According to a Reuters story this week, Mitsui Mining and Smelting Co. Ltd. said it has developed a new catalyst for diesel engine cars that replaces the use of platinum with silver.
I began this morning going over the (U.S.) Mitsui patents on exhaust emission catalysts. They begin in 1973 with the issuance of a patent to Mitsui's Asahi Chemical; the research for which must have begun in the late 1960s for a silver based catalyst for reducing nitrogen oxides and carbon monoxide. There is a hiatus of about a decade, and a steady stream of patents, citing that first one, beginning in the 1990s.
The original focus of the work was to reduce nitrogen oxides and sulfur oxides (the acid rain formers, the first being from gasoline powered cars, and the second mostly produced by diesels) to nitrogen and, I guess, sulfur, which would then be necessary to filter out. In any case this was not the direction that early workers, myself included, took.
The problem was carbon monoxide and unburned fuel, and it was solved by platinum and palladium continuous coatings on the surface of alumina beads packed between two stainless steel screens in a 'can' inserted at the exhaust manifold to achieve maximum temperature as quickly as possible (i.e., the so-called catalytic converter).
I could go on, and I probably will next week, about my friend Dan Shanefield's discovery of a process for the mass production of the synthetic cordierite substrate, and the emphasis on reducing acid-rain forming emissions from vehicles that took place in the late 1970s.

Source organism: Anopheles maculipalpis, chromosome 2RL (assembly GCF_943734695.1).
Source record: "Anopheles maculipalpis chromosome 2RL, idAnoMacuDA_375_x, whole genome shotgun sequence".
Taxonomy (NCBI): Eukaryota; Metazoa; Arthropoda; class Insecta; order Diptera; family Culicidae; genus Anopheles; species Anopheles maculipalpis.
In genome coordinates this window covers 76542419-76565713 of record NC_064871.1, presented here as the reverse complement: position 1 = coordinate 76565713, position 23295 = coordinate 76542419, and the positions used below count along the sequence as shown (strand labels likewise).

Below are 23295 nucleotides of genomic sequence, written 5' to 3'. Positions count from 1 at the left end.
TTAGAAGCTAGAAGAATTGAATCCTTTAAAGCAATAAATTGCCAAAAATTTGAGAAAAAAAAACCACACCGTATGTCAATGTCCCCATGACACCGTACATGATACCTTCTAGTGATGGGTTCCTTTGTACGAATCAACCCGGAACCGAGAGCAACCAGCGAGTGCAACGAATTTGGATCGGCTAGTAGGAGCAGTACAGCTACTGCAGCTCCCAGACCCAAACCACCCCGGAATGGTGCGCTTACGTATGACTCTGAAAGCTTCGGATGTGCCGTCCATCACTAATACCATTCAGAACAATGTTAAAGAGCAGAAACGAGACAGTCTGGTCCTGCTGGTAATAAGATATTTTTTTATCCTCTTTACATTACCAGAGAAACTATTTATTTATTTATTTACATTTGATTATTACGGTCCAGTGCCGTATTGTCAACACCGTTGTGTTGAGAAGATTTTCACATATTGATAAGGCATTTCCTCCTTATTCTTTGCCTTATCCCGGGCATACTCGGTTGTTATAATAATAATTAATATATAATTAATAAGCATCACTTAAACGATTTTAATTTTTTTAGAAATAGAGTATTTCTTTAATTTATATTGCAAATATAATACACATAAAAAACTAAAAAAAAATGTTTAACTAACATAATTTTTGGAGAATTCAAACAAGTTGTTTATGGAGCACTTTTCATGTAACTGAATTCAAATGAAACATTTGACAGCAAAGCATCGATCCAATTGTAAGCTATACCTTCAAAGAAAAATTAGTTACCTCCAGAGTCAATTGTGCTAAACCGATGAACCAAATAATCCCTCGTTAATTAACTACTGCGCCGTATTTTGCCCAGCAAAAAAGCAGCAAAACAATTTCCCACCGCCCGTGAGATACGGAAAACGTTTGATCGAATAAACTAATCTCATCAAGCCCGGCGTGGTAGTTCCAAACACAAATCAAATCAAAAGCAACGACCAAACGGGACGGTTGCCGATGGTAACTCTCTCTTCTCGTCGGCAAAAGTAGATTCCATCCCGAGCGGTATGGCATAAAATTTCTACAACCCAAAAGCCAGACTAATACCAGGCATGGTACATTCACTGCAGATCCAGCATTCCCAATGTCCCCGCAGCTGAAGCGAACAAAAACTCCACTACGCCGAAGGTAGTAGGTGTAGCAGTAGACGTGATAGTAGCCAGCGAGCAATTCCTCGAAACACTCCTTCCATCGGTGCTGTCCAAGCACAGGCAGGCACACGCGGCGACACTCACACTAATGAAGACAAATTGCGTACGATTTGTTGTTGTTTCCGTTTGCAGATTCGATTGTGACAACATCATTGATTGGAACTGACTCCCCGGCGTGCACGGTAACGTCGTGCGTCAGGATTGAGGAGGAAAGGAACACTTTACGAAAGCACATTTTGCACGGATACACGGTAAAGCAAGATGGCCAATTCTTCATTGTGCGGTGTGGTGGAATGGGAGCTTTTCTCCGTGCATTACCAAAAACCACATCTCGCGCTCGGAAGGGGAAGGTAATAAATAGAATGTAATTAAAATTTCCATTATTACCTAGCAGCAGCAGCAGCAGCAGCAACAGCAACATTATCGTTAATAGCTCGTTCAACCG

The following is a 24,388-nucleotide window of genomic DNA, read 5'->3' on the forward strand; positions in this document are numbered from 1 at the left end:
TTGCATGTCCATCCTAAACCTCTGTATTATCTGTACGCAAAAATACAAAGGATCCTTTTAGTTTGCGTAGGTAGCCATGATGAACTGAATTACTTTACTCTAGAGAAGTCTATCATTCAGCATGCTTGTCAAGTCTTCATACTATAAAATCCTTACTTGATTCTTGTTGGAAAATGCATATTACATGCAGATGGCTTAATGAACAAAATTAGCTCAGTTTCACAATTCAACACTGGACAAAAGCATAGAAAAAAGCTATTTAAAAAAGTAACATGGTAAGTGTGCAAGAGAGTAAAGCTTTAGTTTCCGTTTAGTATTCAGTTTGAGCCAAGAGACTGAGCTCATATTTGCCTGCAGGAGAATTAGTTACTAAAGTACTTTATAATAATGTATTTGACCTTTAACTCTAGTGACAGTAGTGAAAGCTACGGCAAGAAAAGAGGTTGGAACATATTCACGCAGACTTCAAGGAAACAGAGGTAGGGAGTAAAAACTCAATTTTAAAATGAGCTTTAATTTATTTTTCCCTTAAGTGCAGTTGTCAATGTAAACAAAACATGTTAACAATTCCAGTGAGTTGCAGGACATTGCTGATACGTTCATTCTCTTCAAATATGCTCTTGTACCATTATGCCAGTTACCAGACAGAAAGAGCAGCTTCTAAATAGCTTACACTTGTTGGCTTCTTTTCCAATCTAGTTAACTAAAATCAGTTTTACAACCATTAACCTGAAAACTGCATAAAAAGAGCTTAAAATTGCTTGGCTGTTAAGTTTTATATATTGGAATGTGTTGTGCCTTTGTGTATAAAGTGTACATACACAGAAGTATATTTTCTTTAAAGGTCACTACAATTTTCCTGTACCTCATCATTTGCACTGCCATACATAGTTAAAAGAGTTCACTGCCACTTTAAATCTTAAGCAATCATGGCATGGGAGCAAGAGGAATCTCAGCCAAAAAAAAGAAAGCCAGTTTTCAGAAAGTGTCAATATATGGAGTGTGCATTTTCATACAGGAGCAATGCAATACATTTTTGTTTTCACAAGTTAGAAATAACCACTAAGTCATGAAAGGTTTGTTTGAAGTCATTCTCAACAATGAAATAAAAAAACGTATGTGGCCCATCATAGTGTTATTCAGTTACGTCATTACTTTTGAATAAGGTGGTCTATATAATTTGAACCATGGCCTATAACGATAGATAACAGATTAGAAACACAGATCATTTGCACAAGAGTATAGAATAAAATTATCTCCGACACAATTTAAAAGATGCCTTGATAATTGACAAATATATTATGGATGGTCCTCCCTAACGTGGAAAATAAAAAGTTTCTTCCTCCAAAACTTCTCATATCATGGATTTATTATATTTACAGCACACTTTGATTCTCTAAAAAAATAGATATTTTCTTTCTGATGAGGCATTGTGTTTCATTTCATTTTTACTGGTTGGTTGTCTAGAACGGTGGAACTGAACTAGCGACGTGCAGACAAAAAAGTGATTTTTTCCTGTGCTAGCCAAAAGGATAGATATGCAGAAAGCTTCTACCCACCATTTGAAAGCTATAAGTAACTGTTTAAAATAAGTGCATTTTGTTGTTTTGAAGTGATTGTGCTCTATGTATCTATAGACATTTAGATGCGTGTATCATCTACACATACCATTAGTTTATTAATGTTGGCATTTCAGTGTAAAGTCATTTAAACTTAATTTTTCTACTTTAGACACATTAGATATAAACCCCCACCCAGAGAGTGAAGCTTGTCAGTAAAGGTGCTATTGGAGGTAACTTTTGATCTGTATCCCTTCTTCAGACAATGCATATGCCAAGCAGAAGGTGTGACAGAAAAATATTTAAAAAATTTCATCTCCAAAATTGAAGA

The solution then was rhodium; it was quick, relatively cheap - it utilized an almost useless byproduct of platinum mining and the South Africans loved the idea - and it was available. Asahi Chemical couldn't get a foothold in the business. Japanese car making clout was just too small at the time, and the Japanese car makers feared the regulators of their temporary masters and their European running dogs.
Reuters really seems to have gotten the story wrong. The major problem with diesel emission control is the mandate for the dramatic reduction of nitrogen (and sulfur) oxides. Mitsui is going after the rhodium used today in selective catalytic reduction (SCR), an expensive mandatory add on that reduces the amount of rhodium (but by no means eliminates it) in a diesel exhaust emission management system.
I note also that a typical formulation includes a silver composition with a rare earth metal. This is a great story about a new driver for reducing rhodium demand and increasing rare earth demand. Who woulda thunk?
Stay tuned for next week's story: Driving Rhodium Consumption Down and Silver Consumption Up.